An academic paper exploring Native American water rights and natural resource use.
To extend our two-century era of comparatively rapid progress, we need radically reduced discrimination in the global opportunity to innovate.
“Use it or lose it” requirements can exacerbate conflict by giving ranchers and conservation interests no alternative to political, legal, or administrative conflict.
This paper identifies the necessary conditions for a successful expansion of private-lands conservation in the Greater Yellowstone Ecosystem.
Allowing such “nonuse rights” to public natural resources would enable markets to advance environmental goals, leading to more stable and less contentious outcomes.
How national park visitors in the United States could help address the need for wildlife conservation efforts beyond park boundaries, using a case study of the Greater Yellowstone Ecosystem.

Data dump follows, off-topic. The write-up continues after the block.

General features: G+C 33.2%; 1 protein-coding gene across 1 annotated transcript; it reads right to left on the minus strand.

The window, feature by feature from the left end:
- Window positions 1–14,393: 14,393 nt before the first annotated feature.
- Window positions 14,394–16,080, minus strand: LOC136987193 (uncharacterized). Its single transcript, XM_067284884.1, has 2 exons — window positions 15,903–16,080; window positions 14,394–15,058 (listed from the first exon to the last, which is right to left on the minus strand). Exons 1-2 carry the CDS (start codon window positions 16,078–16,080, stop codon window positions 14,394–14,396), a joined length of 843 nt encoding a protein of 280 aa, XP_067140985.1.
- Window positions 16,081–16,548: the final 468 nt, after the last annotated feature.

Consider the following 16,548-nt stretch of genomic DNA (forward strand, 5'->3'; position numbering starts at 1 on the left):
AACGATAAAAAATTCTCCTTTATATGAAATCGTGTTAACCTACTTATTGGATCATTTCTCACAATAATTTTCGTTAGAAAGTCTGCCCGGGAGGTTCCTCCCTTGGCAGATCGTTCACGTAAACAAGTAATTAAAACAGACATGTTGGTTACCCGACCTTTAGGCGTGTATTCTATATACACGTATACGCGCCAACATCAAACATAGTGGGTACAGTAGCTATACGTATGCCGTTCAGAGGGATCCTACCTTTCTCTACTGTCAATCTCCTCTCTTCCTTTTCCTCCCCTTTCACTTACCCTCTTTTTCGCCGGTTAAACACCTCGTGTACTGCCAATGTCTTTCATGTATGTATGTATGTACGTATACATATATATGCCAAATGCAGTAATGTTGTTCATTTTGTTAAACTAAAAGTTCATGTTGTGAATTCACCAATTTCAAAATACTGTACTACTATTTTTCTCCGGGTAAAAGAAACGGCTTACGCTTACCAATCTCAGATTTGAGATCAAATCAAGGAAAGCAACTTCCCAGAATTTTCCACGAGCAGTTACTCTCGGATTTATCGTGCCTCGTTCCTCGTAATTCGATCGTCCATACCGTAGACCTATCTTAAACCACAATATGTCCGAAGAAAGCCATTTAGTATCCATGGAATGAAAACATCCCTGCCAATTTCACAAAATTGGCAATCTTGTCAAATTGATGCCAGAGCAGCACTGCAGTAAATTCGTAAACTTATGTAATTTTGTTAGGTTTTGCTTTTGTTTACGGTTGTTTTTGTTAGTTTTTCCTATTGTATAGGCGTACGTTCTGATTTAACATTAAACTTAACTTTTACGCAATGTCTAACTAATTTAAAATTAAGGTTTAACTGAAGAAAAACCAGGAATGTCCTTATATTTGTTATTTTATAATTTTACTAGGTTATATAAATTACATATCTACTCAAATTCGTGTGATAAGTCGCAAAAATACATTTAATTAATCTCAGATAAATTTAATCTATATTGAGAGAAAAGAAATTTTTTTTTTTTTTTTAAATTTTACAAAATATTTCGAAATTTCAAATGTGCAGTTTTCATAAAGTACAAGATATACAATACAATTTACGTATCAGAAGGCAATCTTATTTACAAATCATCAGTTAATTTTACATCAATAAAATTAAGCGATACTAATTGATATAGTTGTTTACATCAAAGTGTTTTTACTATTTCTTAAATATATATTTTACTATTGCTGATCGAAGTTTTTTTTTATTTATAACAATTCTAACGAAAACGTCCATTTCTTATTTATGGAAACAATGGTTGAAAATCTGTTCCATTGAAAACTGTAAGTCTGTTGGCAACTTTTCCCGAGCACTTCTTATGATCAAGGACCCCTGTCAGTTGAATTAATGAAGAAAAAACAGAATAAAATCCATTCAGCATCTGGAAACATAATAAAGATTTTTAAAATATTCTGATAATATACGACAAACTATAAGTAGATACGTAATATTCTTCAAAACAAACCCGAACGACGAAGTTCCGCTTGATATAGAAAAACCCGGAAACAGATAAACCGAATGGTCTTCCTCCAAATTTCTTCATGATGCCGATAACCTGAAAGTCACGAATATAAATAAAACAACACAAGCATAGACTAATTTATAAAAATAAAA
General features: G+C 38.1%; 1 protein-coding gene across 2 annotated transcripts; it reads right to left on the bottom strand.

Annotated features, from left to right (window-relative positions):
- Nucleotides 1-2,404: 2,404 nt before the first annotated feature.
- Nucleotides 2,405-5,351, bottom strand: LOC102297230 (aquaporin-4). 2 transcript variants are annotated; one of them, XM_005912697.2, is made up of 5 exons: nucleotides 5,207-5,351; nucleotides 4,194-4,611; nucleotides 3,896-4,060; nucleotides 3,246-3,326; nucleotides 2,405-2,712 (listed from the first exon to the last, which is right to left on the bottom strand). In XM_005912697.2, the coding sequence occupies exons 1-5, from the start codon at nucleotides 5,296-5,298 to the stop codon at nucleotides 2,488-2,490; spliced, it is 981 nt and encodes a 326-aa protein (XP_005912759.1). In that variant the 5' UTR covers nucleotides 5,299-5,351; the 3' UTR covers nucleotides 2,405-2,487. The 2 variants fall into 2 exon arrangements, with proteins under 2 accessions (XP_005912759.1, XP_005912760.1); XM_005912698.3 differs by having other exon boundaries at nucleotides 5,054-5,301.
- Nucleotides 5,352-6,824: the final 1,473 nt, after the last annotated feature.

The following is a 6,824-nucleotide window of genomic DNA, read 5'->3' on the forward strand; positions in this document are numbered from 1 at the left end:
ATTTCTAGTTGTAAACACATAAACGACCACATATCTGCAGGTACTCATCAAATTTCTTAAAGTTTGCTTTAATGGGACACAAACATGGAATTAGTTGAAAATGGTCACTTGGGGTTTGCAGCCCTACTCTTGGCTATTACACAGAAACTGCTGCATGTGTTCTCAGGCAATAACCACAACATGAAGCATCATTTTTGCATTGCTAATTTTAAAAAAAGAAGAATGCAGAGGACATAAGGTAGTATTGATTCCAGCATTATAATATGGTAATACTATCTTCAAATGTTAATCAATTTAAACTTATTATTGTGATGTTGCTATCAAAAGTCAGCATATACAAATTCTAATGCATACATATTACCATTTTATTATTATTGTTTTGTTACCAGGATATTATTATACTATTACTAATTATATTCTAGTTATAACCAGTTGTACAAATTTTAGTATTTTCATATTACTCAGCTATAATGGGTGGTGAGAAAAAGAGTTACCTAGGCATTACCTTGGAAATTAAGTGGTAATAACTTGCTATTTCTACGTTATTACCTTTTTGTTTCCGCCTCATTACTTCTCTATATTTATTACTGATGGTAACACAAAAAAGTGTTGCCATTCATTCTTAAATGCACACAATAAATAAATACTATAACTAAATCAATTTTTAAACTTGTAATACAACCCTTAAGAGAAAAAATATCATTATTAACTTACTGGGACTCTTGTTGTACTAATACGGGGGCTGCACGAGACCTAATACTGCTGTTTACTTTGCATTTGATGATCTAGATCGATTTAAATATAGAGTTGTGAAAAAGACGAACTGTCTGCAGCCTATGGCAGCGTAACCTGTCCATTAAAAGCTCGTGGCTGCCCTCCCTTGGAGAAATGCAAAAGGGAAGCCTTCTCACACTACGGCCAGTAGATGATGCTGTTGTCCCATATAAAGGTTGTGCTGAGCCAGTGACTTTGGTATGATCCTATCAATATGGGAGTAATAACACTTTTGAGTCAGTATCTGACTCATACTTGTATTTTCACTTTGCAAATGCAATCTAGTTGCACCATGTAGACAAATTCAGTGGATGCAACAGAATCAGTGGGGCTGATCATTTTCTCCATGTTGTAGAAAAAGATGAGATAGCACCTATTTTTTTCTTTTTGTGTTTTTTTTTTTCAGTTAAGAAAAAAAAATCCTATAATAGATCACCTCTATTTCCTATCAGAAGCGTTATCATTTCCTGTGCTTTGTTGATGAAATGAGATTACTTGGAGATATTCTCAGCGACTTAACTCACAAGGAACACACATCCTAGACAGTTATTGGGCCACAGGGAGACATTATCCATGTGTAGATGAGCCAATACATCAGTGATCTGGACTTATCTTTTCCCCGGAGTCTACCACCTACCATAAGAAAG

Critical habitat designations that penalize private citizens for essential features found on their land discourage them from maintaining or restoring habitat, benefiting neither property owners nor rare species.
A new collection of papers on the role of property rights to ecological resources in environmental protection.
If rights can only be established once a resource is used, then the institutions that govern natural resources will be unable to resolve conflicting use and non-use demands.
The environmental movement will have to rely more on market solutions if we wish to conserve our precious natural resources.